Johannes Gutenberg is considered to be the inventor of modern Western printing around 1454. Before him, it was the Chinese who first explored the concept of printing in order to simplify the use of their ideographic script. In the 15th century, Gutenberg developed a means of accelerating the speed of reproduction with two inventions: movable metal type and the hand press. From then on, printing contributed greatly to the rapid spread of knowledge, thought and ideas during the Renaissance. This invention allowed millions of books to spread throughout the world. The famous German, who died in 1468 in poverty, never made a profit from his invention.
Books before Gutenberg
Men have always looked for the best way to preserve written documents and have used clay tablets, papyrus and parchment in turn. The first books appeared in the first centuries of our era, when the Romans bound small wooden tablets covered with wax, which they later replaced with sheets of parchment. Folded several times and sewn together, these sheets of parchment revolutionised the way books were written.
In the 2nd century AD, the Chinese developed and widely spread the art of printing texts. The printing of drawings and images on cloth preceded the printing of words in China by at least a century. The invention of paper in 105 and the expansion of the Buddhist religion encouraged the development of printing in China. The traditional writing materials in the Western world, papyrus and vellum, were not suitable for printing. Papyrus was too fragile to be used as a printing surface, while vellum, a thin surface made of animal skins, was too expensive. Paper, on the other hand, was relatively strong and cheap.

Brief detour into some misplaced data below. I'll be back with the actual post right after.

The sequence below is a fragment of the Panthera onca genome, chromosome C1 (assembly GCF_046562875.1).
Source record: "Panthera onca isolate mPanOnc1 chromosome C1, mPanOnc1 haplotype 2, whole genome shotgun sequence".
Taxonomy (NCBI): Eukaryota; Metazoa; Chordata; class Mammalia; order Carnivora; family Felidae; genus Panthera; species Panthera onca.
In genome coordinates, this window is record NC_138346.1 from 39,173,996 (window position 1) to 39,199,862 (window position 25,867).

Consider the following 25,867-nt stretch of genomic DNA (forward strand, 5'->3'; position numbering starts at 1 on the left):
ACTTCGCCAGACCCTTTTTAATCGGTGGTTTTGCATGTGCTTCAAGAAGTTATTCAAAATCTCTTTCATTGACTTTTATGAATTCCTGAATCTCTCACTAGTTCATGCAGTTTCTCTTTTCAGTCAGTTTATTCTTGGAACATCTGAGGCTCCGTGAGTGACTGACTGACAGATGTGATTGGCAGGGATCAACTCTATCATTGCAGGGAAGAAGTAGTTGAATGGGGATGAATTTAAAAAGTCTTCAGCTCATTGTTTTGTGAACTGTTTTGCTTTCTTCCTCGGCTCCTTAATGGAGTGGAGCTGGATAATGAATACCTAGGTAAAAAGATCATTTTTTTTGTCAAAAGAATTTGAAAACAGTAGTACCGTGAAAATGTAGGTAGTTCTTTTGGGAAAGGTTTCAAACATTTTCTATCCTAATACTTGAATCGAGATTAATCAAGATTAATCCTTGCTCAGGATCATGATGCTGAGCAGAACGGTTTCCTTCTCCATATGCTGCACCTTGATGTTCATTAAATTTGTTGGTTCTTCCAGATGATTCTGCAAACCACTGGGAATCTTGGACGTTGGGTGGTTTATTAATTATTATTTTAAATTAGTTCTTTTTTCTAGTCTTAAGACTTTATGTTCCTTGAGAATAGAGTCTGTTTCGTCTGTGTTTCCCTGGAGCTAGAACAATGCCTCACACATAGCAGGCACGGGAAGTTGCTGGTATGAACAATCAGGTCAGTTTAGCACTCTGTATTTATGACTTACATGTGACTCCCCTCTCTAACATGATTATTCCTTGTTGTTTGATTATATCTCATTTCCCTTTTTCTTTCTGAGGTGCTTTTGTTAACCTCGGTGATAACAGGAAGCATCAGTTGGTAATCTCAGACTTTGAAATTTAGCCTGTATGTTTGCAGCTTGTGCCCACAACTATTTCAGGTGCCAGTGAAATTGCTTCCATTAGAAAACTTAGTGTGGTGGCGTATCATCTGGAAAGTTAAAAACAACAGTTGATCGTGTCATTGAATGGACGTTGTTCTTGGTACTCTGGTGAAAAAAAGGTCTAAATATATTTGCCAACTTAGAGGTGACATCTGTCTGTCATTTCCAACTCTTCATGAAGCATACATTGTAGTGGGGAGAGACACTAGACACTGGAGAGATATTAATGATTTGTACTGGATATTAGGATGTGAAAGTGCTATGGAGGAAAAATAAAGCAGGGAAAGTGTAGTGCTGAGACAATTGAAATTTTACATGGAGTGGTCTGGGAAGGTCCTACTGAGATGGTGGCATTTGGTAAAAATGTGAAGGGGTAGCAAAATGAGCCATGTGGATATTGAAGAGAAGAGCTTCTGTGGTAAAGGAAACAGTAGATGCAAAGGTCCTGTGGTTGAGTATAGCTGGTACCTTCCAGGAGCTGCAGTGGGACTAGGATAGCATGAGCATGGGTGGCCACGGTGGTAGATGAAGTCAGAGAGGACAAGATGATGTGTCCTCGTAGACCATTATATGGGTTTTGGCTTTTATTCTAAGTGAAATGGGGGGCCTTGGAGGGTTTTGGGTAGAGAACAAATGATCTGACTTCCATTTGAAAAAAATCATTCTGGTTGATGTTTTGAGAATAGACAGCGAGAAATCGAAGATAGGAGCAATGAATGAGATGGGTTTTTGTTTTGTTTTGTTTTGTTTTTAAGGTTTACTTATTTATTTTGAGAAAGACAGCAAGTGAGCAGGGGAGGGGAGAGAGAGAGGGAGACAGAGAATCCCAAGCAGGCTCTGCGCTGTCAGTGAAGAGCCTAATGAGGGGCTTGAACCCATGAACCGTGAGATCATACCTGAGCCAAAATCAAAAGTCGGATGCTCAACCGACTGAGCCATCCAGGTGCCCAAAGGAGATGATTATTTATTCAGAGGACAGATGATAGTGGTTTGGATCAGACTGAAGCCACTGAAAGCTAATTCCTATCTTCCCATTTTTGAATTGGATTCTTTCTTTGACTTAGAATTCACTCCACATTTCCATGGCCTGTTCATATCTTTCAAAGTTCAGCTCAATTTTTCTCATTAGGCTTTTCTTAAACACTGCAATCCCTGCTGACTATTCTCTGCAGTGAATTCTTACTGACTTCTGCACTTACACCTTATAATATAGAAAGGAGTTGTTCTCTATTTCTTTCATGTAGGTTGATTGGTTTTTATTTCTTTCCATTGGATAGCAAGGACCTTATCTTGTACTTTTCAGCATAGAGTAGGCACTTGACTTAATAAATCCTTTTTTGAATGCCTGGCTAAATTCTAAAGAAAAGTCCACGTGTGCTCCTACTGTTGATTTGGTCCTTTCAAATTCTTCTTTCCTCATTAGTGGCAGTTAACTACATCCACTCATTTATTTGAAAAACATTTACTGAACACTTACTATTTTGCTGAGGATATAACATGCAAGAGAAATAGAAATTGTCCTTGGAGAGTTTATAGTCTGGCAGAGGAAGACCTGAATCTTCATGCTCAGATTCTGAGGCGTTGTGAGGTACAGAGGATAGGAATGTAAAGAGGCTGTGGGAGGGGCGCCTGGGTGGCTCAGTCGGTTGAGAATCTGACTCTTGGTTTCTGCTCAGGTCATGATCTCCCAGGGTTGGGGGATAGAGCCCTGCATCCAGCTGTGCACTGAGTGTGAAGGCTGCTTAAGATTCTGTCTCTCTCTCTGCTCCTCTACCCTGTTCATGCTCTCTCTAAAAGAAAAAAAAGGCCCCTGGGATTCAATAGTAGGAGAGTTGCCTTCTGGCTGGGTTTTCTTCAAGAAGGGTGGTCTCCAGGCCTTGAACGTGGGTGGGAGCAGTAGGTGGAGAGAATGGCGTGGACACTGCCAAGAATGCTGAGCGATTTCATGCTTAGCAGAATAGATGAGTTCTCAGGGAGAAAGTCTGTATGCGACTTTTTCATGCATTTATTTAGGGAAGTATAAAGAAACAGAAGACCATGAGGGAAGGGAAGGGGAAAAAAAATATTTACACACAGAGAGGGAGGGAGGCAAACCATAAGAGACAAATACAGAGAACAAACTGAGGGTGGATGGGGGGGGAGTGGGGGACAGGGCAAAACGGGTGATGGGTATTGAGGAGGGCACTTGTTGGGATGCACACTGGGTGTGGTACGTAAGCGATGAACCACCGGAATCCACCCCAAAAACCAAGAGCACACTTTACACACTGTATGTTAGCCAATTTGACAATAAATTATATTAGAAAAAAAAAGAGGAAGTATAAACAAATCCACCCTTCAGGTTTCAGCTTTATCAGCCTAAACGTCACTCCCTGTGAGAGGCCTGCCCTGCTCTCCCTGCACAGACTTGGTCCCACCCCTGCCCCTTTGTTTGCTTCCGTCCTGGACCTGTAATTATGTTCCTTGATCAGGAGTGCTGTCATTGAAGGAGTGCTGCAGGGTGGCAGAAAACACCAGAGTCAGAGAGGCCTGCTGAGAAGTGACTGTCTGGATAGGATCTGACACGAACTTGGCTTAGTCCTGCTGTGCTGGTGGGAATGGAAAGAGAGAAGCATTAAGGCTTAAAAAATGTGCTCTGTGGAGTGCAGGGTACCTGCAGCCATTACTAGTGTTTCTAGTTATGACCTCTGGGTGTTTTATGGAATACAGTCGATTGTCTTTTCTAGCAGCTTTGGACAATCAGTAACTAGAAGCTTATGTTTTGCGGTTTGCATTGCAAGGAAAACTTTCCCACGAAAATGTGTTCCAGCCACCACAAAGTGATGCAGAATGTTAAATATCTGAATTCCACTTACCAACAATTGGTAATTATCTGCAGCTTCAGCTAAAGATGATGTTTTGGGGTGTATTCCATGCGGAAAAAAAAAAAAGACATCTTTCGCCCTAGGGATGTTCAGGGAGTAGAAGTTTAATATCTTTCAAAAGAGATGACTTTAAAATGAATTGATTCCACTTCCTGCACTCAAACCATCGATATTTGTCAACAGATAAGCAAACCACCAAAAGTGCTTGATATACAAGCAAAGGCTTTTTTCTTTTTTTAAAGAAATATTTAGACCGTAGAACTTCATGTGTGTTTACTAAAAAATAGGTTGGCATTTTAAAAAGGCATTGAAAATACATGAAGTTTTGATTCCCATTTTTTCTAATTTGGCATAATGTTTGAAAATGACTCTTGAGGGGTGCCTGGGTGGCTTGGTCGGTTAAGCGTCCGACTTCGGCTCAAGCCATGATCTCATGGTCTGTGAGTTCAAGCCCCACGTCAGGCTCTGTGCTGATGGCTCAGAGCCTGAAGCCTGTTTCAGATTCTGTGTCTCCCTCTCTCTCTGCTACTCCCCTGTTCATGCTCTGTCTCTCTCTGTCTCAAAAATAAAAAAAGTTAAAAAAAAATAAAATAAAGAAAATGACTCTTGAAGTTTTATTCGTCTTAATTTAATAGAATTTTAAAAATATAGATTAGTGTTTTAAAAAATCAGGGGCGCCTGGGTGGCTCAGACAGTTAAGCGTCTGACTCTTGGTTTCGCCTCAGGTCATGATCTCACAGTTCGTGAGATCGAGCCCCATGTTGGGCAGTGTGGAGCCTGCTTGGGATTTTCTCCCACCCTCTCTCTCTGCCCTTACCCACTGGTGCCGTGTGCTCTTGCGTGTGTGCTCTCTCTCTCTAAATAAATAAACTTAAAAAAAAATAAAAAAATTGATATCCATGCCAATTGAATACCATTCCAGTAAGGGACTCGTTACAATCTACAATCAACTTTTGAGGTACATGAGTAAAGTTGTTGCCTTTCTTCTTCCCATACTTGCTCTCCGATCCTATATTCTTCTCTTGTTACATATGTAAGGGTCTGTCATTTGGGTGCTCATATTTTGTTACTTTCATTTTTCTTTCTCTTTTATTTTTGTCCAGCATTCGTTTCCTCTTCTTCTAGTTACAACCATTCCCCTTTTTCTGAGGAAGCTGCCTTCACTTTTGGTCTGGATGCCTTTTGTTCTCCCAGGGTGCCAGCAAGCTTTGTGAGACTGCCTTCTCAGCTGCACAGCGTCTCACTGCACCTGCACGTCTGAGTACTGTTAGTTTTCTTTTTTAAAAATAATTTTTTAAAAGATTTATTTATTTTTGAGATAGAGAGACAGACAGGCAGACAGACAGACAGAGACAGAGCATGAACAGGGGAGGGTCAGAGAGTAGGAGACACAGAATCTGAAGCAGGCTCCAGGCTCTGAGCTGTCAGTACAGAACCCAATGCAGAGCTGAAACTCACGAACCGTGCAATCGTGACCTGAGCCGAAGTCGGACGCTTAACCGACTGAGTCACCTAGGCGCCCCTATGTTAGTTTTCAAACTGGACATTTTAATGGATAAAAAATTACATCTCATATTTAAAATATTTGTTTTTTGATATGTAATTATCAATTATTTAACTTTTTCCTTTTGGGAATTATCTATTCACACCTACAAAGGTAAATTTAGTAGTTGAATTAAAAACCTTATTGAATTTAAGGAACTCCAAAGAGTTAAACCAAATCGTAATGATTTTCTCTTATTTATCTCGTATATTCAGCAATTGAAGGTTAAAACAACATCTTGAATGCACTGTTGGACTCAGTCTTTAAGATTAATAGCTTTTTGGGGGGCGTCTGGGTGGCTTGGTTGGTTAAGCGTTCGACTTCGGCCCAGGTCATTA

As early as the tenth century, printing houses were founded in Asia. They first used the woodcutting technique, then from the 14th century onwards the movable metal type.
In the Middle Ages, knowledge was disseminated solely through the workshops of copyist monks, who “edited” numerous volumes for the high aristocracy, churches and monasteries. The first booksellers appeared in the 12th century and began to sell the monks’ work themselves, after receiving permission from the university authorities. In the 15th century, the demand for books increased significantly and xylographic books began to be produced, made from engravings of each page in hardwood and then printed with a rudimentary press.
Around 1423 or 1437, the Dutchman Laurens Janszoon seems to have had the idea of cutting type from pieces of wood, but these proved to be too brittle and deformed too easily due to variations in hygrometry, i.e. the degree of humidity in the air.
Invention of the printing press by Johannes Gutenberg
It was not until around 1440 that the modern printing press was invented. It was invented by a German silversmith named Johannes Gensfleisch, also known as Gutenberg. Born in Mainz between 1394 and 1399, he learned the trade of goldsmith and then moved to Strasbourg in 1430, where he set up a workshop for cutting precious stones before starting to make mirrors. Around 1436, Gutenberg became interested in the reproduction of texts and began to develop a new printing technique.
After four long years of work, he and his associates, including Johann Fust and Peter Schöffer, succeeded in making reusable and interchangeable metal movable type with an alloy of lead, tin and antimony, using a die-cut mould into which the molten metal was poured. They then used these movable typefaces in a press, which they also invented, which was equipped with a movable carriage and a frame on which the sheet to be printed was placed. Finally, the ink used is oil-based. Thanks to this process, which was probably developed around 1450, Johannes Gutenberg prepared his first book for printing.